Employment news

Government and whistleblower charities report fraudulent use of furlough scheme


Both government and whistleblowing organisations are reporting fraudulent use of the furlough scheme. At the end of may HMRC said it had received almost 1,900 reports of fraudulent use; and whistleblowing organisations had received thousands of calls from employees claiming they have been asked to work while on furlough, against the rules.

HMRC has now published draft details of changes to the Finance Bill 2020 that will give it powers to hold directors liable for tax charges if they deliberately flouted the rules of the Coronavirus Job Retention Scheme. HMRC will have powers to make a company officer jointly and severally liable for the Income Tax charge raised in relation to any payment to which the company was not entitled or to which was never intended to be used to pay furloughed employee. HMRC has also said that companies caught abusing the scheme will be asked to repay money, and could face criminal action. It is asking furloughed staff to report if they are undertaking work for their employers in contravention of the scheme’s current eligibility criteria.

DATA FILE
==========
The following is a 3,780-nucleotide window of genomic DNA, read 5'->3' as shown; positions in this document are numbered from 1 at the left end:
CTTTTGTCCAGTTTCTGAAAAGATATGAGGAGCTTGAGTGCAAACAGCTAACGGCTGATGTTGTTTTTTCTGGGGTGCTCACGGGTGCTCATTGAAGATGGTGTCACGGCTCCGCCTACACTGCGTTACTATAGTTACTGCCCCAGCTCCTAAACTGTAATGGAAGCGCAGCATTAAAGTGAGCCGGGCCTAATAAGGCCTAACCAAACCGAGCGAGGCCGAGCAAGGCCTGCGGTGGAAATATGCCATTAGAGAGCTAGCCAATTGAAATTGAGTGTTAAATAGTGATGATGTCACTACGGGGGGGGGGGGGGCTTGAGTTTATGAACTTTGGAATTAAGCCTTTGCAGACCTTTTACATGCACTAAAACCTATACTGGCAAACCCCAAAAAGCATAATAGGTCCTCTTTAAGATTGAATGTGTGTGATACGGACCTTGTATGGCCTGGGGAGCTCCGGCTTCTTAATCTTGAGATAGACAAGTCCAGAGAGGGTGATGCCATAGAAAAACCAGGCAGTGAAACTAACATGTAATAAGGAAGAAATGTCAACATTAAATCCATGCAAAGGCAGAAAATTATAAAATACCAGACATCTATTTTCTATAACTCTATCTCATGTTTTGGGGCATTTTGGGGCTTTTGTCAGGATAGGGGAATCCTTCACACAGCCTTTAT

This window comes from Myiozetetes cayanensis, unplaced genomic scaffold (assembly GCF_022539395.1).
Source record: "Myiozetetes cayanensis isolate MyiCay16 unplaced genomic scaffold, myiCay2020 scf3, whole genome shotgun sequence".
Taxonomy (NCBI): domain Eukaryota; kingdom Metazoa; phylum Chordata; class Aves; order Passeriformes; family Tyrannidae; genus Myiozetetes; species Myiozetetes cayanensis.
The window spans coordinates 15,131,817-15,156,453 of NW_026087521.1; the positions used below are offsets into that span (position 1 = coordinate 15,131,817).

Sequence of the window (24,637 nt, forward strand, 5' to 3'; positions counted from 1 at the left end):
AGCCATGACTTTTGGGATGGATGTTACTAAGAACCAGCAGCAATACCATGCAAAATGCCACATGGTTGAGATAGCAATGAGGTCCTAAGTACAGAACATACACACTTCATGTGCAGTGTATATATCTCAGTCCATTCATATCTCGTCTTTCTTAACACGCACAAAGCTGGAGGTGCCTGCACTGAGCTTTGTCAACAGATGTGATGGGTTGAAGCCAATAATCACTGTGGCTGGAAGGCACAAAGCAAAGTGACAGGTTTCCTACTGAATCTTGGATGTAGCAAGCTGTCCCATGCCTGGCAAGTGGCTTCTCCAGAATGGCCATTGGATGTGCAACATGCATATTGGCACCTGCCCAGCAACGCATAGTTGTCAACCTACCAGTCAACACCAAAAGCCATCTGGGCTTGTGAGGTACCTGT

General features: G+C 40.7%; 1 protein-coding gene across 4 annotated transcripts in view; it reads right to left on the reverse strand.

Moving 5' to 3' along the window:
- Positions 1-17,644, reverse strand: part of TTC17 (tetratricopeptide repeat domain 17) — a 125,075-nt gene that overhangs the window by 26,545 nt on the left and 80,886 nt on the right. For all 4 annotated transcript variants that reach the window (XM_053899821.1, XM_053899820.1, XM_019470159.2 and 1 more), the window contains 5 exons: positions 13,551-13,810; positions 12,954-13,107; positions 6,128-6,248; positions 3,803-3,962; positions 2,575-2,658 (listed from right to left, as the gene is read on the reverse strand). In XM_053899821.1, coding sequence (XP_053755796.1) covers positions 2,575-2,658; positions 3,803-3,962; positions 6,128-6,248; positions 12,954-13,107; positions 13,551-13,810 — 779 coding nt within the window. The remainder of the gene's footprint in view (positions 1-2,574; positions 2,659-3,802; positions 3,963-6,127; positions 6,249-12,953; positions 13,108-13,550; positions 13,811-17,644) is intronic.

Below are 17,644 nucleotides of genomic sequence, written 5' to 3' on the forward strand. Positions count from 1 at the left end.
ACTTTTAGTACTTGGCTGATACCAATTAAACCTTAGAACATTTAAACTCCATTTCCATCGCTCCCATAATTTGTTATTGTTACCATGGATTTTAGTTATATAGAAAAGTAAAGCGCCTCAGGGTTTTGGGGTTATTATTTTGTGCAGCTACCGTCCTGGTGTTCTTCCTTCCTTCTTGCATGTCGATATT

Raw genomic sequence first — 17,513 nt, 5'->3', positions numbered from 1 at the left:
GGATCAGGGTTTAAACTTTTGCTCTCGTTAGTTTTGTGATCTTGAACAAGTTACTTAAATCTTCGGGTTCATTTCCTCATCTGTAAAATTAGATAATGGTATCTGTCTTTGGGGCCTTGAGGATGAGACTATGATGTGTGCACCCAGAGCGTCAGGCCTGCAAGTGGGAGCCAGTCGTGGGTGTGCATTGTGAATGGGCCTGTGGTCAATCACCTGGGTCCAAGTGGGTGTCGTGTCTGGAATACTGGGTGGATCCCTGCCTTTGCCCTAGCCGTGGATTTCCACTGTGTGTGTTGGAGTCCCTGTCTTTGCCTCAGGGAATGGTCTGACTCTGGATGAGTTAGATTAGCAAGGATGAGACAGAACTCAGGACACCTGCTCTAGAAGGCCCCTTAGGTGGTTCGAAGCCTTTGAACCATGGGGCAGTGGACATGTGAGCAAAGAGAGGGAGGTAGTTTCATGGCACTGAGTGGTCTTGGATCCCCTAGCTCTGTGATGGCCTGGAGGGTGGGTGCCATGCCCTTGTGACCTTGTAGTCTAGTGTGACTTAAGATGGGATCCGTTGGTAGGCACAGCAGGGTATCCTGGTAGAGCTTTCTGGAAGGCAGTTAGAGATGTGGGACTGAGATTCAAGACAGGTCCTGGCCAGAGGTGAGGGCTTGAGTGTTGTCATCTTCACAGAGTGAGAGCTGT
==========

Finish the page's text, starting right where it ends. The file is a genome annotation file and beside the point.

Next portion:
Meanwhile, according to whistleblowing charity Protect, 36 per cent of coronavirus-related calls taken by its advice line since the pandemic started have involved claims of employers fraudulently taking advantage of the government’s coronavirus job retention scheme. This included making staff continue to work despite being paid through the scheme, or by furloughing staff still working without their knowledge. More than a quarter of calls came from workers in the hospitality sector, while nearly a fifth were from retail staff. Protect said complaints from these sectors usually made up just two and four per cent of their call volume respectively, suggesting the problem was particularly prevalent in these industries. Another charity, WhistleblowersUK, also recently reported a rise in calls on this issue, saying up to a fifth had been from employees in the care sector.